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Best NFL Draft Value Selections
NFL Draft

Best Value Picks in Each Round of 2022 NFL Draft

  • Ryan Fowler
  • May 5, 2022
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With an overwhelmingly deep pool of talent, the NFL Draft did not disappoint under the bright lights of Las Vegas. From eligible underclassmen to fourth, fifth-year and even some sixth-year talents, value and pop was to be had on all three days of draft weekend. Here are my favorite value picks in each Round 2.

Round 1: SAF Kyle Hamilton, Baltimore Ravens

The top player – by far – on my personal board, grabbing Kyle Hamilton 

with the No. 14 overall selection is a flat out robbery. While teams shied away from the Notre Dame product due to his 40-yard dash time at the NFL Scouting Combine, it was a case of best player available for General Manager Eric DeCosta. Slotting in Hamilton adjacent Marcus Williams, Chuck Clark, Marlon Humphrey and Marcus Peters is an embarrassment of riches for what will be a highly contested race for the AFC North division crown. 

Hamilton is a do-it-all talent that will have an impact at every level of the defense and will prove to be the ultimate chess piece for Baltimore’s new look defense under Defensive Coordinator Mike Macdonald. For DeCosta to grab Hamilton near the middle of the first round is a scenario I expect the 13 teams in front of them to look back on years from now as a moment where “we got cute.”

Round 2: EDGE David Ojabo, Baltimore Ravens

Grabbing David Ojabo at No. 45 overall? The Ravens are at it again. A former lock in the top 15 picks before suffering a torn Achilles at his pro day, Ojabo is expected to be full-go by October and should slot in nicely opposite Odafe Oweh. Ojabo is still relatively new to the game but when it all begins to click and pushing the pocket becomes second-nature, he could be a truly dominant force.

Round 3: LB Nakobe Dean, Philadelphia Eagles

While I went back and forth between Dean and Atlanta’s selection of quarterback Desmond Ridder, grabbing the potential top linebacker in the class late on Day 2 could be the steal of the year. While injury concerns shied teams away from the future green-dot defender, Eagles General Manager Howie Roseman said Dean will be “ready to go” for rookie minicamp with zero limitations moving forward. We’ll see, but Dean is a unique talent at linebacker that will provide a sense of identity for a substandard Eagles linebacking corps.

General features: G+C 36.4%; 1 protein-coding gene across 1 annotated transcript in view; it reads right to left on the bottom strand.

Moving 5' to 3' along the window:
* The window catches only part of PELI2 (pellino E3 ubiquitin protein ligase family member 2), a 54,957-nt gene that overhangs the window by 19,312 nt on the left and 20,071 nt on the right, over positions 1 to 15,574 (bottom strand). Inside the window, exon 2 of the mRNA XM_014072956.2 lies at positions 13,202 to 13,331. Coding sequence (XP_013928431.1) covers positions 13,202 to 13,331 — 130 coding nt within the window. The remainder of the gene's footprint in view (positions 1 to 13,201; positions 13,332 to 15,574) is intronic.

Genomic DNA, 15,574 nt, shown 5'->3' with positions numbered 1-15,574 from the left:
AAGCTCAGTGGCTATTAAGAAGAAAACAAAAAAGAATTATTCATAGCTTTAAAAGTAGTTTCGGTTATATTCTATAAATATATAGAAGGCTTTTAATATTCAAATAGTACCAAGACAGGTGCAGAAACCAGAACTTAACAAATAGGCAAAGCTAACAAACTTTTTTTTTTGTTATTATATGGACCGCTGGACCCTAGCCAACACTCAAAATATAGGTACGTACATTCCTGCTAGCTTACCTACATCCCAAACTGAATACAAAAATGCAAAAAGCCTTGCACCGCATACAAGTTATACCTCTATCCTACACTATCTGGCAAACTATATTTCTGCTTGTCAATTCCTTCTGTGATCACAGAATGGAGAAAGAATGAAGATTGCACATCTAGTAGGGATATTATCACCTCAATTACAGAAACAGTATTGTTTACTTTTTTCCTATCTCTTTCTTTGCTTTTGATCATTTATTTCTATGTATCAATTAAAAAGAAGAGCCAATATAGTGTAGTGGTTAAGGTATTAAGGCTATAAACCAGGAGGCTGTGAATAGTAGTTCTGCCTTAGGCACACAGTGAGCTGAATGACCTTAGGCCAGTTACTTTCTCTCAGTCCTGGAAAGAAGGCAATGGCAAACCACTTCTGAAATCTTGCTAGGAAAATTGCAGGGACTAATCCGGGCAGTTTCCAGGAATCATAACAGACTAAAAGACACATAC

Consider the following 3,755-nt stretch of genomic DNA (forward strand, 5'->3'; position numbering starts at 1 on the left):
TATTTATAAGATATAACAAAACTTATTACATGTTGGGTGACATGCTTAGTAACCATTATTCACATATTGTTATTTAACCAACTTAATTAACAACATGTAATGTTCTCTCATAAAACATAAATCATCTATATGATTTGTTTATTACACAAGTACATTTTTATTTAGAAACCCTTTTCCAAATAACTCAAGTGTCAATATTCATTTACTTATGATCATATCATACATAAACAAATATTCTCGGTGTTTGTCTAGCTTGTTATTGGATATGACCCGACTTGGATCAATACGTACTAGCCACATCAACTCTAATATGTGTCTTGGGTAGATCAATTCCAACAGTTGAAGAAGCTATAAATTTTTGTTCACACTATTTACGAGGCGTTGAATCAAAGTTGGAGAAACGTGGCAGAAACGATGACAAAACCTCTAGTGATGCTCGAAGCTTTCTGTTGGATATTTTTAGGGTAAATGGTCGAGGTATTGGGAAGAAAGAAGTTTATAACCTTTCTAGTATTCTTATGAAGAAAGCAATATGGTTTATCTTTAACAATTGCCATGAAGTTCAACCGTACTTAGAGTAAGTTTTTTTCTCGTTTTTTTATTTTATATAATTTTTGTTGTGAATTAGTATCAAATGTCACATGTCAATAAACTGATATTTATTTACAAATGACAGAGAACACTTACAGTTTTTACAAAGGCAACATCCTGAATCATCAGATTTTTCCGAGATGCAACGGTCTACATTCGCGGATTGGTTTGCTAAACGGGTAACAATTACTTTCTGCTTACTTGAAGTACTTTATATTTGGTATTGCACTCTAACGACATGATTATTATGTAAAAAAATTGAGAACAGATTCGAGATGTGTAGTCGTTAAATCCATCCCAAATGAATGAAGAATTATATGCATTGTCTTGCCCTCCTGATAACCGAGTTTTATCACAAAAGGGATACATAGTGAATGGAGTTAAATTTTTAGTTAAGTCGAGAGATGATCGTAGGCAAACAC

Round 4: WR Calvin Austin III, Pittsburgh Steelers

Uncoverable at times down at the Senior Bowl, grabbing Austin to kick off their Day 3 haul was an excellent addition for whomever aligns under center for Head Coach Mike Tomlin this year. He isn’t the vertically-imposing Drake London, nor is he the most fluid route runner, but his short area quickness is nearly impossible to stay in front of and he will gain yards in chunks for a long, long while in Pittsburgh.

Round 5: CB Tariq Woolen, Seattle Seahawks

Woolen is a 6-foot-4 talent that runs the 40-yard dash in 4.2 seconds and jumps over 40 inches in the vertical. Those don’t grow on trees. Now, all great athletes don’t make good football players and Woolen remains relatively new to the position after transferring over from the offensive side of the ball, but he is long, powerful and can run with any wideout in football. With cornerbacks Sidney Jones and Artie Burns set to start opposite each other, the addition of an elite talent like Woolen is a heck of an amount of value and a spot that should allow him to work into a large amount of snaps from the onset of his career. 

Honorable Mention: Washington grabbing quarterback Sam Howell to open up the fifth round presents Washington Head Coach Ron Rivera with his potential starter down the line without having to expend a high asset on a signal-caller. 

Round 6: OL Jamaree Salyer, Los Angeles Chargers

As a versatile player along the front five, turn on Salyer’s tape in the college football semifinal against Michigan’s Aidan Hutchinson and David Ojabo and tell me Salyer’s a sixth-round selection. The Chargers are building from the inside out with quarterback Justin Herbert and his deep arsenal in place and Salyer will offer high level depth from day one, with the skill set to evolve into a starter down the road. 

Round 7: WR Bo Melton, Seattle Seahawks

General Manager John Schneider put together one of the more sneaky good draft classes. Grabbing Melton in seventh should excite Seahawks fans due to his versatility. He’s a better player than wide receiver Dee Eskridge and will immediately provide pop both on offense as a target hog for quarterback Drew Lock and on special teams as a water bug in space. He deserved to go higher and I expect him to play well in year one with teams focused on limiting receivers Tyler Lockett and D.K. Metcalf. 


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Ryan Fowler